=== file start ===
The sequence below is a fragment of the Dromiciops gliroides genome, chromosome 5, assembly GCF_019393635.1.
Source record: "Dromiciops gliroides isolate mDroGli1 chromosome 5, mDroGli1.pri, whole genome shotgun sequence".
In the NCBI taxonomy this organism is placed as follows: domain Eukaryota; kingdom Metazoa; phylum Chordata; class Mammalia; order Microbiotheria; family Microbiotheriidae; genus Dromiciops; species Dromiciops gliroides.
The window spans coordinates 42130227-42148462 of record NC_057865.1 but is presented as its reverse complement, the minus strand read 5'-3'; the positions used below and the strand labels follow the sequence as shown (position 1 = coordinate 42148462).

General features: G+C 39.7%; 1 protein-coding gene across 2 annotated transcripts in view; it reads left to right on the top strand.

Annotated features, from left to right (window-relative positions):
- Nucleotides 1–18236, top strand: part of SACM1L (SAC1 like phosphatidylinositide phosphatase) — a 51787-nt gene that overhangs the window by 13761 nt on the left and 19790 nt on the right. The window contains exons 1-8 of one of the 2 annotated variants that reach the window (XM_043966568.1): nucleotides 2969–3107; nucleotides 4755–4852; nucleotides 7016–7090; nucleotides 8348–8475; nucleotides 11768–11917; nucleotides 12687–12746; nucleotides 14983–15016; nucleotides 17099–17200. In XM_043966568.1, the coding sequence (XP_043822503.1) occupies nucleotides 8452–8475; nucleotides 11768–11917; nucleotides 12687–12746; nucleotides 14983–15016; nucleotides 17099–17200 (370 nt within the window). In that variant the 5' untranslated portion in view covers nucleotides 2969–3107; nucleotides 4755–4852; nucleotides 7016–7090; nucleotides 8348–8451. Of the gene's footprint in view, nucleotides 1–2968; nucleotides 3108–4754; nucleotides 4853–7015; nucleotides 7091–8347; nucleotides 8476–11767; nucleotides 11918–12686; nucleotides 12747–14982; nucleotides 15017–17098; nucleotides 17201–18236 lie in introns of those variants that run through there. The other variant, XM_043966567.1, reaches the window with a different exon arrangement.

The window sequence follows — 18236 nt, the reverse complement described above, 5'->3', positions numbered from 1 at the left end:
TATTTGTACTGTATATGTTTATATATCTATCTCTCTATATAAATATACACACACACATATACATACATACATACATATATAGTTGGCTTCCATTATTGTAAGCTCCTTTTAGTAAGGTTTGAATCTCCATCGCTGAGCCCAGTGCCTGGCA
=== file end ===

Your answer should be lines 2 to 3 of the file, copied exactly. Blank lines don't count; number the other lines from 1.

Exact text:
Source record: "Dromiciops gliroides isolate mDroGli1 chromosome 5, mDroGli1.pri, whole genome shotgun sequence".
In the NCBI taxonomy this organism is placed as follows: domain Eukaryota; kingdom Metazoa; phylum Chordata; class Mammalia; order Microbiotheria; family Microbiotheriidae; genus Dromiciops; species Dromiciops gliroides.